As recently as the 1990's less than 10 percent of college kids had credit cards. Today, approximately 70 percent carry these little gems. And among college kids with credit cards, the average has up to 5. And the most striking part of this decline into indebtedness is that many of these young people are using their long-term college loan money to pay off short-term plastic debt. Many of these young people are coming out of college with so much debt-they will likely be in debt for the rest of their lives! Unless they make a u-turn in a New York minute, many will never be able to save for their own kids' college educations, give to others, or prepare properly for their own retirements.
Frankly, I get angry at colleges that let the credit card companies come on campus and set up their little card tables loaded with $3 gifts: tee-shirts, Frisbees, and coffee mugs. And all a kid has to do to get one of these fabulous gifts is to sell their soul and accept a credit card. In many cases, under present law, they don't even have to show a source of income.
But, with all that said, I am not suggesting that it's always a mistake for a college student to carry a credit card. What I am saying is that it's time for parents to get involved-and stop letting the inmates run the asylum! If you want to let your Joe Cool go to college with a credit card, fine. But, consider doing five things first:
Set a low spending limit. In many situations a card with a $500 or $1000 limit is more than adequate.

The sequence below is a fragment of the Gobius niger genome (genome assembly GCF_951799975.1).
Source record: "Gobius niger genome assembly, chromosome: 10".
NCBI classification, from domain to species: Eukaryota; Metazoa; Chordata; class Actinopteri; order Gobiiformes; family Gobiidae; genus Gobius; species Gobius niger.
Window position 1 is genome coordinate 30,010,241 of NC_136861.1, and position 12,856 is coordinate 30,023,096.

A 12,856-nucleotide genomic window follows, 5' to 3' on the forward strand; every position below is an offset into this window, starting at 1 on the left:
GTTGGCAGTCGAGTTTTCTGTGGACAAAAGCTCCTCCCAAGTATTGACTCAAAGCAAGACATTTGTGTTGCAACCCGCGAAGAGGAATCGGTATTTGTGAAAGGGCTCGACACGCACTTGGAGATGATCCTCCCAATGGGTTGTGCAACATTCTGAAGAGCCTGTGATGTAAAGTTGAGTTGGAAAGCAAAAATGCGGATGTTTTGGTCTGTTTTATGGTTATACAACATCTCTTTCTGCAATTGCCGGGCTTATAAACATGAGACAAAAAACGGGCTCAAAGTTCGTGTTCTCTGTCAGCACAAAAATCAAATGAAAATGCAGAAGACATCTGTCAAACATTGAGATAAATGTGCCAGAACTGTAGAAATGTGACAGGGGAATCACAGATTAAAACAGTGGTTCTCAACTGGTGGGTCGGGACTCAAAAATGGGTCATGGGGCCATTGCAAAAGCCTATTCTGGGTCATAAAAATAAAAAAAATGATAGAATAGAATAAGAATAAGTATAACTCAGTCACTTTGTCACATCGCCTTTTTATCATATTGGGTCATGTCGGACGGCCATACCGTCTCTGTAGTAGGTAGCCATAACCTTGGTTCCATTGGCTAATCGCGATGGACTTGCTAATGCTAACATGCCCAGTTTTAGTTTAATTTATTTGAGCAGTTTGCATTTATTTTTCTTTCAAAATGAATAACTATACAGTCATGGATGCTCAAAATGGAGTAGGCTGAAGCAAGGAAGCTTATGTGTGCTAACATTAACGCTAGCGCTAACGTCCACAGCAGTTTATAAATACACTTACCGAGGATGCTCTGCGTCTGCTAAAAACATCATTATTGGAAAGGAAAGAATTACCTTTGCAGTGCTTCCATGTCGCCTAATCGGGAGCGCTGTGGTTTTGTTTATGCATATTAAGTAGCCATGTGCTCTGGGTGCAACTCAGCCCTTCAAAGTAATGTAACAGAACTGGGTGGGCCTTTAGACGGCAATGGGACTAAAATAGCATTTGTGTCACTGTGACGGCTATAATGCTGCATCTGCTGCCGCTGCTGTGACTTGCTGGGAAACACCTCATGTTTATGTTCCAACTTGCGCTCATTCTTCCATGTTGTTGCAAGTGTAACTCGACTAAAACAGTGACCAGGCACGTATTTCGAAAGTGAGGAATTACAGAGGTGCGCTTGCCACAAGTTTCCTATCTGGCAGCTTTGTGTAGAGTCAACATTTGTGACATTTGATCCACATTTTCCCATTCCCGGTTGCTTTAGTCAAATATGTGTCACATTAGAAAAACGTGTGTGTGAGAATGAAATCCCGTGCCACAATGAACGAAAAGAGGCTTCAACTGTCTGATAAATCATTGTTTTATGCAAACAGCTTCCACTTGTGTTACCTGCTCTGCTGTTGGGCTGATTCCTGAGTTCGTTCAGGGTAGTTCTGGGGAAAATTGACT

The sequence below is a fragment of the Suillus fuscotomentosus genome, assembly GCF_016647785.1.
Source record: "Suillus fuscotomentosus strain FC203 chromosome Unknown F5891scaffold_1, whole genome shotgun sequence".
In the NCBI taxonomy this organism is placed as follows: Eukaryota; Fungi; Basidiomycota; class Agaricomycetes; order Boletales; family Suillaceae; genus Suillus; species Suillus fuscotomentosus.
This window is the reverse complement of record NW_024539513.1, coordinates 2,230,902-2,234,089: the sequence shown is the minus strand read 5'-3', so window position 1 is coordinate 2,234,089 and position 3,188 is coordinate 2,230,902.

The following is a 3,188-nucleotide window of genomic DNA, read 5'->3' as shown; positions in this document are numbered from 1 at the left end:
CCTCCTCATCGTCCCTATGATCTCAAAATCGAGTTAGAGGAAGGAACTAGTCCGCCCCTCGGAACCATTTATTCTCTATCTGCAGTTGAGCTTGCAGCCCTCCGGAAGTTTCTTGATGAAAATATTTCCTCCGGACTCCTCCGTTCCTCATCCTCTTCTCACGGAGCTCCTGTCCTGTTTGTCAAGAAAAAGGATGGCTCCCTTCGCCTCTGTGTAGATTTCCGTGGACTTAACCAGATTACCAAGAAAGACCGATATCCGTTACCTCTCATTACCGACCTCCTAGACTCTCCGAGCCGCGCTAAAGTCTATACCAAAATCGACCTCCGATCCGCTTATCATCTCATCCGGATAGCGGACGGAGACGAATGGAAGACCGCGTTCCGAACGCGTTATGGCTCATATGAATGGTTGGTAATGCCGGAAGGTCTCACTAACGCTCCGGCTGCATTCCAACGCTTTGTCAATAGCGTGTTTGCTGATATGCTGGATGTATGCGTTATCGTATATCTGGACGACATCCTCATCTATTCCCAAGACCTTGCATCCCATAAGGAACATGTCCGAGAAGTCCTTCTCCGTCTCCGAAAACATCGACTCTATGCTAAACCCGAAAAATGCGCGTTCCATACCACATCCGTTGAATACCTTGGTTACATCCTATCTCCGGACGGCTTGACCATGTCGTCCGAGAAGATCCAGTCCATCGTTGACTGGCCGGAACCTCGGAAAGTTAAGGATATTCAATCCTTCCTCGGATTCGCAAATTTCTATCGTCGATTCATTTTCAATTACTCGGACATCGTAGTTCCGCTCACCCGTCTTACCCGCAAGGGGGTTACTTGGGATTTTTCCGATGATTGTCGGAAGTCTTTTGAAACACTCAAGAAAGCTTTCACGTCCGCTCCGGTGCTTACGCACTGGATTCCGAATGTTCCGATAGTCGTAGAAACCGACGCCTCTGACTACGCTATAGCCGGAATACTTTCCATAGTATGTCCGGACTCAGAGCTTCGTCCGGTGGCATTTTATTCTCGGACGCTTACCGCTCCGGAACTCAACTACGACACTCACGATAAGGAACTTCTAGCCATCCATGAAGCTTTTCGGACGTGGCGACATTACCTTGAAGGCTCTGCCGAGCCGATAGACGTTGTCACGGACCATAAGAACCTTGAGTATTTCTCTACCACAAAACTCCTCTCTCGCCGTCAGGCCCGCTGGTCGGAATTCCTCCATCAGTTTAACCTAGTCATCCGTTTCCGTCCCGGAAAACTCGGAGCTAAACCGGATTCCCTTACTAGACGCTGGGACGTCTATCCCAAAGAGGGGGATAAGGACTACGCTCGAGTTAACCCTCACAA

Decide what the card can (and, cannot) be used to purchase. For instance, is it just for emergencies? Can she buy gas with the card? What about cloths, or books? Make a list (hopefully a short one) and have both parties sign off on it.
Determine to pay every penny every month-no exceptions. This is the time when life-long habits are being formed. A "zero tolerance" plan makes great sense here. This card is not a magic carpet ride. It is simply an instrument for paying bills and keeping records. Using a credit card to buy stuff we don't have the cash to pay for is the beginning of a train wreck. A little further education here: It would be wise to help your son or daughter understand that one of the reasons merchants like credit cards is because they know that plastic spending is less painful than using real money. People using credit cards, on average, will spend 12 to 18 percent more than they would if they were using cash. The goal is to avoid the urge to splurge.
Every month, within 24 hours of the time the student receives his credit card bill, he promises to fax you a copy to review.
If any of the provisions in 2, 3, or 4 above is broken-the card is closed and canceled. No exceptions.
Tough love? Maybe. But there are millions of young American adults today who would
give anything to have had someone love them enough to apply these five simple rules a few short years ago.
Steve Diggs is an international speaker, broadcaster, and a writer who can be reached at www.SteveDiggs.com